Over in the wig department, I do not spot a single stray strand. Instead, there is box upon box of human hair – ‘Italian brown’, ‘short weft curls’, ‘fine blonde’ – plus drawers of various shades (dancers bring in their own cut tresses). Wigs are washed, set, baked in an oven, dressed and sprayed with industrial quantities of Elnett hairspray to keep every lock in place.
The pointe-shoe room houses the most thrilling cornucopia, the scent of satin and leather heady in the air. Every performer boasts their own cubbyhole full of shiny new pumps. I spy the glittering scarlet pair worn by the Queen of Hearts in Alice in Wonderland, and the royal blue slippers of its many-legged Caterpillar. However, mostly it’s a case of plush pink for the women and black for the men.
I try not to stare at these diminutive racehorses, as they stalk about in their many-layered mufti, or tiaras, tights and dressing gowns – tiny, perfect, young. The only stereotype they buck is the one that dancers do not eat. These most certainly do – not least to access all that energy – and their canteen offers rice, pasta, chips and cake, as well as judiciously placed protein pots, bowls of bananas and boiled eggs.
All 100 dancers meet Monday to Saturday at class; their daily warm-up begins at 10.30am. From there, they will be in rehearsal until 5.30pm on a performance day or 6.30pm on a non-performance day. On a show day, preparations will then be made for make-up, hair and costume (while fitting in eating, resting and going to the gym) before curtain-up at 7.30pm. And on some days there will be matinées too!
Lauren is currently rehearsing not only Beauty, but three other productions. She is impressively composed about her workload, although she does concede, ‘If you feel a niggle in some part of your body, Aurora is the worst thing to be doing. I’m jumping, jumping, jumping, and I know I’ll wake up a bit stiff. But you’re married to the ballet when you’re doing it.’
I know she isn’t allowed to have favourites – it would be akin to admitting to a favourite child – but would Aurora be among her most cherished roles? ‘Definitely,’ she enthuses. ‘Aurora’s entrance is the most exciting of all ballets. There’s such a build-up. The audience is on the edge of their seats. Her first steps are into her 16th birthday party. I may be 35, but it’s electrifying to enter the stage and bring that energy to the production. It does feel like the sweetest 16th ever.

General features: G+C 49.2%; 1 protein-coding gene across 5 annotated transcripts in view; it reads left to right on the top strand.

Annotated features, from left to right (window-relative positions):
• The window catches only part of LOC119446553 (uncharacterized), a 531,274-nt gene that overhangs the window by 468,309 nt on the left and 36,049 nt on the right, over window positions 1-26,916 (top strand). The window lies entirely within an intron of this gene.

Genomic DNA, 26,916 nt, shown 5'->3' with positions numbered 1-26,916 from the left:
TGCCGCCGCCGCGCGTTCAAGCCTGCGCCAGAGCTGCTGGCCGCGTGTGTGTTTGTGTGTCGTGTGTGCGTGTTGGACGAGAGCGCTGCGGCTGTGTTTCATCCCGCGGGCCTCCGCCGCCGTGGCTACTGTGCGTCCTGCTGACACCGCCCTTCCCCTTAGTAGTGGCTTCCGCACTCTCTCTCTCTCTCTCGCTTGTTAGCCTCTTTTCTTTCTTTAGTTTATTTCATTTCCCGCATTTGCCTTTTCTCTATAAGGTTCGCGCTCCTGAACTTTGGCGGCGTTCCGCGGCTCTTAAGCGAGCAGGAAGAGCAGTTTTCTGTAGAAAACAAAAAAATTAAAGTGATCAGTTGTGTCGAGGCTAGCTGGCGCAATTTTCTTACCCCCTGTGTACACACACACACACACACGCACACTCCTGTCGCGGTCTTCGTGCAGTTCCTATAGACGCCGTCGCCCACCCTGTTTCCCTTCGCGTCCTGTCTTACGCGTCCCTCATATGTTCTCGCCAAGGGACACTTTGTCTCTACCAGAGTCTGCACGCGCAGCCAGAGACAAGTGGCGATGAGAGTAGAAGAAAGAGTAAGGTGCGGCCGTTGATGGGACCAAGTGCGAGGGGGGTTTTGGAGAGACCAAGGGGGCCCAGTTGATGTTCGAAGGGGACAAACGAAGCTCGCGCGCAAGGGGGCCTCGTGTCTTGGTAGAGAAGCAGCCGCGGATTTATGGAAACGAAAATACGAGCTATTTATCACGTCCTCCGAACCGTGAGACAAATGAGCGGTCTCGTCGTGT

‘It’s hard not to get carried away. This is why your training has to be so thorough, because I know the minute I’m on stage there is a cog in the back of my brain that’s controlling the technique, while I concentrate on the essence of the story and the magical kingdom we’re creating.’
Fresh from rehearsal – hair haloed about her shoulders, sliders on her feet – Lauren rolls her eyes at the notion that ballerinas live off ‘fairy dust’. Her food of choice while training is a good old cheese sandwich. She also favours flapjacks, medjool dates, coffee and energy bars, and has become proficient at the ‘nine-minute lie-down’.
Hard work aside, her secret weapon is scent and she is working with London-based perfume curator Anastasia Brozler to create an aroma to carry her through each act of Beauty. ‘Probably rose for the first act,’ she muses. ‘Then act two is the prince’s vision of Aurora, so she needs to be serene, dewy and beautiful. And then the third act is the wedding so something ceremonial, celebratory. Before I worked with a perfumer, I used to wear Vera Wang when I danced as Aurora, but that was ten years ago.’ Lauren may be older, but her Beauty will still shoot on stage forever young.
The Sleeping Beauty runs at the Royal Opera House until 16 January 2020 and will also be relayed live to cinemas across the UK. Visit roh.org.uk for more details